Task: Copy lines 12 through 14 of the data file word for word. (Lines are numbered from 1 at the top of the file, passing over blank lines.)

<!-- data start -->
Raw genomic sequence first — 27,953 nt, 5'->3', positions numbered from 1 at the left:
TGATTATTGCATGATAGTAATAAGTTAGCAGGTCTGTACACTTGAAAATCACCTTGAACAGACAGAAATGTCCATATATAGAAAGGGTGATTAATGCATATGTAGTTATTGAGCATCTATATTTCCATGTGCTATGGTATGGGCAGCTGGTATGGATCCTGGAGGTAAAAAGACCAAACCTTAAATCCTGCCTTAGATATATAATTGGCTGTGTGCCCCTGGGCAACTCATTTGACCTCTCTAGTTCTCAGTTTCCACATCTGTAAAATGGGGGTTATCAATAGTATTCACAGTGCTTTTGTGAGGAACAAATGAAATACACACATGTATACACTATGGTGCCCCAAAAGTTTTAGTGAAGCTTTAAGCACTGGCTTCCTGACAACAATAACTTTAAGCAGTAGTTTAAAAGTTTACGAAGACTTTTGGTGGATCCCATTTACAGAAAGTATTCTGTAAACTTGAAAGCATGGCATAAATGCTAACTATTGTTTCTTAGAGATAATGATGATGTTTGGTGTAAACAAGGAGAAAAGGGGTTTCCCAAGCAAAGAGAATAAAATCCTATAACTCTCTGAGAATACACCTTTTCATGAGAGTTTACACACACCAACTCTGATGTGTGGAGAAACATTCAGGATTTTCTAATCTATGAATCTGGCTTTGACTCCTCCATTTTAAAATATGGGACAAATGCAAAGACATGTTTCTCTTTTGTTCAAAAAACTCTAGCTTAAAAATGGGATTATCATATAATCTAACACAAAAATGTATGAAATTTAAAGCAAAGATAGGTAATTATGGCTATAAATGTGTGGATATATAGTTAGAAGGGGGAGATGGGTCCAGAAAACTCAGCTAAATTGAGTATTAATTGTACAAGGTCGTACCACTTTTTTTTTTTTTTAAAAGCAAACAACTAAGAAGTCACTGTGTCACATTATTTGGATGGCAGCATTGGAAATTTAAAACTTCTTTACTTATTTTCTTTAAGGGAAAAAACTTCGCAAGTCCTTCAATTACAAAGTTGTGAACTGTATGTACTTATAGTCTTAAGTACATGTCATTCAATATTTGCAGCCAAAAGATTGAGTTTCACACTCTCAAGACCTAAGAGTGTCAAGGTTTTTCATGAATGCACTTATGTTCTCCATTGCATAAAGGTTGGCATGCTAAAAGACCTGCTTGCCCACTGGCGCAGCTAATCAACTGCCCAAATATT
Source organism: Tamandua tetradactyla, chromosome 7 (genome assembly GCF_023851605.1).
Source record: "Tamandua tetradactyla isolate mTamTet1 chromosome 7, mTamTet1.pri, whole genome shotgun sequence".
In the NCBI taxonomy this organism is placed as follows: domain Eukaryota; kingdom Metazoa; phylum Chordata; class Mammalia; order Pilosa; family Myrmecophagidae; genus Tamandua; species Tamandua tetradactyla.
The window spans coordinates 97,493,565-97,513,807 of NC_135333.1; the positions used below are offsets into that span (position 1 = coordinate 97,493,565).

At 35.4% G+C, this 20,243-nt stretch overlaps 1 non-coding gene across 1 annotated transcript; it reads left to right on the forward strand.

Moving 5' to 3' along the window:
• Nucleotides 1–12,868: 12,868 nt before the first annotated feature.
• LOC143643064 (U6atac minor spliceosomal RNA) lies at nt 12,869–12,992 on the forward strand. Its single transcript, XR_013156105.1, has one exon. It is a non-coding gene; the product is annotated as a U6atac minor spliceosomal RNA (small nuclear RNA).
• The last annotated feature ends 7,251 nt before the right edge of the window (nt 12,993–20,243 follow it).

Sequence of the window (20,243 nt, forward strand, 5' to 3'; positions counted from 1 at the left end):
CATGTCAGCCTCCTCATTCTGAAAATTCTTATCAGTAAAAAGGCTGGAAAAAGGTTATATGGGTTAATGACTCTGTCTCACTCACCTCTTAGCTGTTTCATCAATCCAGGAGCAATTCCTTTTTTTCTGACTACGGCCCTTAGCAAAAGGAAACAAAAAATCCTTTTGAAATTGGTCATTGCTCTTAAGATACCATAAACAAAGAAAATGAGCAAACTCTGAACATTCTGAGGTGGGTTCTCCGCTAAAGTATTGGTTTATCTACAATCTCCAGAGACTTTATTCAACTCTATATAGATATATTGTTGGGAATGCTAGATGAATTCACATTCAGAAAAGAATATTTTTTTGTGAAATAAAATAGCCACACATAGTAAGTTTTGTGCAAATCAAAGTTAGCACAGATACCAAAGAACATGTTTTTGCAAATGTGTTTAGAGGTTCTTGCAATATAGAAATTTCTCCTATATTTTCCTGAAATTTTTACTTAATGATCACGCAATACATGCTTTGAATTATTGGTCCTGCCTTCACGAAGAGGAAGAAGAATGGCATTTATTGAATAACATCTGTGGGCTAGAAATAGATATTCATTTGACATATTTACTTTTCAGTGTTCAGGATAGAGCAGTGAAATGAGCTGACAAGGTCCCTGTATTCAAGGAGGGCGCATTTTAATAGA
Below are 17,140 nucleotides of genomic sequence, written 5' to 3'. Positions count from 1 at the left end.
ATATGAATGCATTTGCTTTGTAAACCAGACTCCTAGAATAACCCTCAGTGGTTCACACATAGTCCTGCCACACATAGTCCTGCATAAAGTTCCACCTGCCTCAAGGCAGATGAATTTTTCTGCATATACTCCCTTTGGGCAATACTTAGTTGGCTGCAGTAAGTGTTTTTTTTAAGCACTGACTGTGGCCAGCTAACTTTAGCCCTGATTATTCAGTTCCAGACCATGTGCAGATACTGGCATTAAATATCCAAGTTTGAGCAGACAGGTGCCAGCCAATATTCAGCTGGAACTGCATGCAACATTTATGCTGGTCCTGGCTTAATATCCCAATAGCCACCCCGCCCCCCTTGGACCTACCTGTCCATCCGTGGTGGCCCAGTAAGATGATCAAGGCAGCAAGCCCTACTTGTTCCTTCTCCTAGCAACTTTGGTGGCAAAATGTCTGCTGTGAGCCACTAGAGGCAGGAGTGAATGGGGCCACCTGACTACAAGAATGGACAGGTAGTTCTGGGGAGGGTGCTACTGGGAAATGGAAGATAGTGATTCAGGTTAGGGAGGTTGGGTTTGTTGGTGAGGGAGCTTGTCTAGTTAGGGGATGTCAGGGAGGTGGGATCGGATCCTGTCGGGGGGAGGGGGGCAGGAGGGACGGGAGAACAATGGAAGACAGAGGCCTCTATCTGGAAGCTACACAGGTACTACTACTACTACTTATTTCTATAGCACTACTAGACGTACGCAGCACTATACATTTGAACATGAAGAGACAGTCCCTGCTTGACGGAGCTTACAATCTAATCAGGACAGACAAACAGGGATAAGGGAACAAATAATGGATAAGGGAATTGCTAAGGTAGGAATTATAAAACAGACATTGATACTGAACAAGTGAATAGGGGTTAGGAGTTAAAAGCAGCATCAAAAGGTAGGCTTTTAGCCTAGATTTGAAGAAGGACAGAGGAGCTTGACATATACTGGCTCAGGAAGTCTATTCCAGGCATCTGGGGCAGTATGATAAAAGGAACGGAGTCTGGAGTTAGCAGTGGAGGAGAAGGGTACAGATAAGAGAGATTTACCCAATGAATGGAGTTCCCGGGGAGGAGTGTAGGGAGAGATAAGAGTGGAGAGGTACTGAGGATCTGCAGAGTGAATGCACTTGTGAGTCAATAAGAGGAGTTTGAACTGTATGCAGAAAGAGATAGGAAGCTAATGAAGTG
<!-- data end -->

Sequence of the window (20,243 nt, forward strand, 5' to 3'; positions counted from 1 at the left end):
CATGTCAGCCTCCTCATTCTGAAAATTCTTATCAGTAAAAAGGCTGGAAAAAGGTTATATGGGTTAATGACTCTGTCTCACTCACCTCTTAGCTGTTTCATCAATCCAGGAGCAATTCCTTTTTTTCTGACTACGGCCCTTAGCAAAAGGAAACAAAAAATCCTTTTGAAATTGGTCATTGCTCTTAAGATACCATAAACAAAGAAAATGAGCAAACTCTGAACATTCTGAGGTGGGTTCTCCGCTAAAGTATTGGTTTATCTACAATCTCCAGAGACTTTATTCAACTCTATATAGATATATTGTTGGGAATGCTAGATGAATTCACATTCAGAAAAGAATATTTTTTTGTGAAATAAAATAGCCACACATAGTAAGTTTTGTGCAAATCAAAGTTAGCACAGATACCAAAGAACATGTTTTTGCAAATGTGTTTAGAGGTTCTTGCAATATAGAAATTTCTCCTATATTTTCCTGAAATTTTTACTTAATGATCACGCAATACATGCTTTGAATTATTGGTCCTGCCTTCACGAAGAGGAAGAAGAATGGCATTTATTGAATAACATCTGTGGGCTAGAAATAGATATTCATTTGACATATTTACTTTTCAGTGTTCAGGATAGAGCAGTGAAATGAGCTGACAAGGTCCCTGTATTCAAGGAGGGCGCATTTTAATAGA
Below are 17,140 nucleotides of genomic sequence, written 5' to 3'. Positions count from 1 at the left end.